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Comment The "problem" of carrying cash (Score 1) 285

To put things in perspective: The problem "It is bothersome to carry all the cash I have" has to be the ultimate first world problem. Seriously! Control question: Can you name one single first world problem that is more ultimate than this?

And secondly, an economic system which allows for a government to spy on every single transaction will be an enormous gift to totalitarian regimes. We as people living in fairly free countries have a responsibility to keep cash as a fully functional alternative and not export such gift to governments violating human rights and persecuting dissidents. Regardless of the lack of "modern" feel to it, the (minor) cost of doing this, or any other reason.

Comment Also phone service was fucking expensive (Score 1) 202

Back in the day phone lines were so much, you didn't get to have your own phone line. You had a "party line". What's that? That's where everyone in your area as the same phone line. One line, multiple houses. It would ring a different number of times to tell you who the call was for, and if you wanted to call out and someone else was using the line you had to wait. Also this meant everyone could listen in on your calls, of course. However, that was the only way phone was affordable for most people. That's not to mention the cost of long distance, which in the old days was anything off your local exchange.

And for all the bitching about Internet service, it does keep getting better, by a lot. When I first got connected to the 'net 14.4kbps was all I could get. Faster modems were out at the time, but that's all my ISP supported. As time has gone on, I've got a steady and fairly regular set of speed increases until now I have a 300mbit connection. About 21,000 times speed increase in around 21 years. Not too bad, overall. Price is in the same ballpark too. Currently I pay $100/month for that connection. Back in the day it was $20/month for Internet and about $25/month for a second phone line, I can't remember precisely. So about $70/month in today's dollars. For that price I'd have to step down to 150mbit Internet, if we wanted to keep all things far. Still 10,000x faster. Not really that bad for a couple decades, particularly compared to a lot of other, more mature technologies. My electric service sure isn't 10,000x as good as it was in the 90s.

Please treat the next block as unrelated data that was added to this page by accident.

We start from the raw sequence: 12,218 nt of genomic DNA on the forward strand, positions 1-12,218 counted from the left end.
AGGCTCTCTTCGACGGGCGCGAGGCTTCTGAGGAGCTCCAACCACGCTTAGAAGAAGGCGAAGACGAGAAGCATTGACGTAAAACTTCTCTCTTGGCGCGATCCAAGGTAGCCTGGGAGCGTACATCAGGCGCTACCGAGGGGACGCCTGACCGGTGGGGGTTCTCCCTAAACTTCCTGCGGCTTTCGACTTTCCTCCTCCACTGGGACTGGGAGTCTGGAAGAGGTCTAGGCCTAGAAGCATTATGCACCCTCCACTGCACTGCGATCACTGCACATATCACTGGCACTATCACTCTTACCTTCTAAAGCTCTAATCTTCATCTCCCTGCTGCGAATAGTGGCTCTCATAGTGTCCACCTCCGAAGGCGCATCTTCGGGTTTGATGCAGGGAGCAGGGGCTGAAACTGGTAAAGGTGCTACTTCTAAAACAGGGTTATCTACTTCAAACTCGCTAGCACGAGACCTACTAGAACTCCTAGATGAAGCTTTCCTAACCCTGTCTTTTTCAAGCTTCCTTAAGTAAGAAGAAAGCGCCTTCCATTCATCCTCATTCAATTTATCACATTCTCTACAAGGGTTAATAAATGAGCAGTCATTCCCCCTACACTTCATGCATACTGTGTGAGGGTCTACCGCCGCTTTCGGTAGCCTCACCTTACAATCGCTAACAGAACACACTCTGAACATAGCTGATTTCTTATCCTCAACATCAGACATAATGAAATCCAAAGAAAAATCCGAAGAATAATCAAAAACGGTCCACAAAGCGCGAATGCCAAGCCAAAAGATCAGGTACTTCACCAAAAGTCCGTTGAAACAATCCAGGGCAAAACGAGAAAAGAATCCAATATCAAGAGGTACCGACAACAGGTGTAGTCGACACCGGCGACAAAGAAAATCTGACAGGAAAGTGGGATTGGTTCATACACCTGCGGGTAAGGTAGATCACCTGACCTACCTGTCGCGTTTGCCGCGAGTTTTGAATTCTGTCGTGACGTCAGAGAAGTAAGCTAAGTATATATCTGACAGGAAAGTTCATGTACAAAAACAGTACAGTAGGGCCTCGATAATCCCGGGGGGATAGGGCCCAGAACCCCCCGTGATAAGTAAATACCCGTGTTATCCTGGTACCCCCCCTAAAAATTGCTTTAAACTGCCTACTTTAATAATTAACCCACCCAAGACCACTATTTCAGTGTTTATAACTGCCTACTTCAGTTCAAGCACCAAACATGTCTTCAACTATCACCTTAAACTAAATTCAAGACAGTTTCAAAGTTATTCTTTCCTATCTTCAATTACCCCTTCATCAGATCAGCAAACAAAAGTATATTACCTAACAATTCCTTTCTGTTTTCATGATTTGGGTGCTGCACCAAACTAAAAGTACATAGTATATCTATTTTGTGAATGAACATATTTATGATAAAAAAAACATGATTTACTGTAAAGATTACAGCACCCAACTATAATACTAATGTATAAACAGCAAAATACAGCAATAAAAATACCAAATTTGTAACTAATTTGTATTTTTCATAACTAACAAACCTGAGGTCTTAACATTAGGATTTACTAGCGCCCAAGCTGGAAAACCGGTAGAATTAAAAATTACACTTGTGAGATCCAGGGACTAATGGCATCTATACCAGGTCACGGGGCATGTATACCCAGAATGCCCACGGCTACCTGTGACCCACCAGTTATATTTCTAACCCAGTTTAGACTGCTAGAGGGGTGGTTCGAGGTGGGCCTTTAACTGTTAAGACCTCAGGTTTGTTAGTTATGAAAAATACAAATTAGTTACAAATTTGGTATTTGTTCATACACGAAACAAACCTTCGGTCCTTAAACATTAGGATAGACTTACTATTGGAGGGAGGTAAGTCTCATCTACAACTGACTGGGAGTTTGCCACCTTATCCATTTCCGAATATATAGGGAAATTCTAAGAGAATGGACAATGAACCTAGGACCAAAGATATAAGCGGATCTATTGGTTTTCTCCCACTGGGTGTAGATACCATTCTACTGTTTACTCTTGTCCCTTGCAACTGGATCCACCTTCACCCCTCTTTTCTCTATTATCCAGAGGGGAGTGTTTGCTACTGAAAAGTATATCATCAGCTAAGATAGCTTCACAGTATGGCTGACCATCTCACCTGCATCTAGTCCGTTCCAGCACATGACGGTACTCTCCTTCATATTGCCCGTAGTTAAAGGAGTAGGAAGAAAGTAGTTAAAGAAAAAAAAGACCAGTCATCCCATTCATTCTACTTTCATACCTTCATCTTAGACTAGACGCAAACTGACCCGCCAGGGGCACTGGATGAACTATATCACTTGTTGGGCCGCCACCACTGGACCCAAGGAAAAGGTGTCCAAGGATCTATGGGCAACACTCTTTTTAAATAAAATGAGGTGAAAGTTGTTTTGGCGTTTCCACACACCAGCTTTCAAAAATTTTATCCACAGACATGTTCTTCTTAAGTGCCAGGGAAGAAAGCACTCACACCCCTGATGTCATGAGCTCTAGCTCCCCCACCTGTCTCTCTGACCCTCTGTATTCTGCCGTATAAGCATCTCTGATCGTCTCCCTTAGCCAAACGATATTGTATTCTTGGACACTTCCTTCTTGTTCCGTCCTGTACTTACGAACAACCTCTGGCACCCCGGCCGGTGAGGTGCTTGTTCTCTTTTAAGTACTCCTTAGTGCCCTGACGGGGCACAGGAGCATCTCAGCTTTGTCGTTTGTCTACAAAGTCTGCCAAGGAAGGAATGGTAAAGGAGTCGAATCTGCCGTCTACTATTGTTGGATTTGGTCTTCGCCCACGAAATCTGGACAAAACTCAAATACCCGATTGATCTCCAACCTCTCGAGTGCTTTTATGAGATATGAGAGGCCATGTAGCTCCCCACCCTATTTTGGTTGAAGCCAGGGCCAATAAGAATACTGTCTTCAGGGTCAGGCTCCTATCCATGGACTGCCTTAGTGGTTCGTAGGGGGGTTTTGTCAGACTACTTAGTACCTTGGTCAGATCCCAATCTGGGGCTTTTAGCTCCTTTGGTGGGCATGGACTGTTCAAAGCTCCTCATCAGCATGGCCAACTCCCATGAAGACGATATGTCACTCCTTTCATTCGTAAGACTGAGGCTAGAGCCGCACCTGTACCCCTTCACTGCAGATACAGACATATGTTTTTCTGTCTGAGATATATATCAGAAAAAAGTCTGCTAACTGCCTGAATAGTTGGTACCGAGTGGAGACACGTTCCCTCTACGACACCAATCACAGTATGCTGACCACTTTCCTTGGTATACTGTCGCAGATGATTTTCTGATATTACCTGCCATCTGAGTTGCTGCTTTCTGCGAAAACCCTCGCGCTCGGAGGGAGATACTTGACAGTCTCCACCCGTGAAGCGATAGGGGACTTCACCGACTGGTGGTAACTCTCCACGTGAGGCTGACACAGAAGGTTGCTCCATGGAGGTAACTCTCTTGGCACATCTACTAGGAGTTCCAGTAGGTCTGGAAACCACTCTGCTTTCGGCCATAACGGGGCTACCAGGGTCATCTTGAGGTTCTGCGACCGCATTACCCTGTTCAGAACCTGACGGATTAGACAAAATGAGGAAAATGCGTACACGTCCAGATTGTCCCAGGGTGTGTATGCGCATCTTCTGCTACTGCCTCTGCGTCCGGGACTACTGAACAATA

So ya, fiber and gig or 10gig Internet hasn't come to everywhere yet. So what? It is getting rolled out, perhaps not as fast as we geeks would like, but it is still happening, and tech improvements are increasing bandwidth on copper formats as well. What we have now works well for most people, and the improvements we've seen are not insignificant.

Comment Contact the ISPs in your area (Score 1) 202

You can get fiber, if you are actually willing to pay. You just aren't willing to pay for it.

What I mean is they'll sell you a fiber connection, as fast as you'd like, but you'll have to pay the full costs. You pay what it takes to have the line run and installed, and then you pay the full rate for an unmetered dedicated connection and they'll do it. Real enterprise class service with a nice SLA and all that. Thing is, that is going to run 5 figured (maybe 6) on the install and 4 figures or more for the monthly. That's what it really costs, that's what actually running dedicated fiber costs and what dedicated bandwidth costs.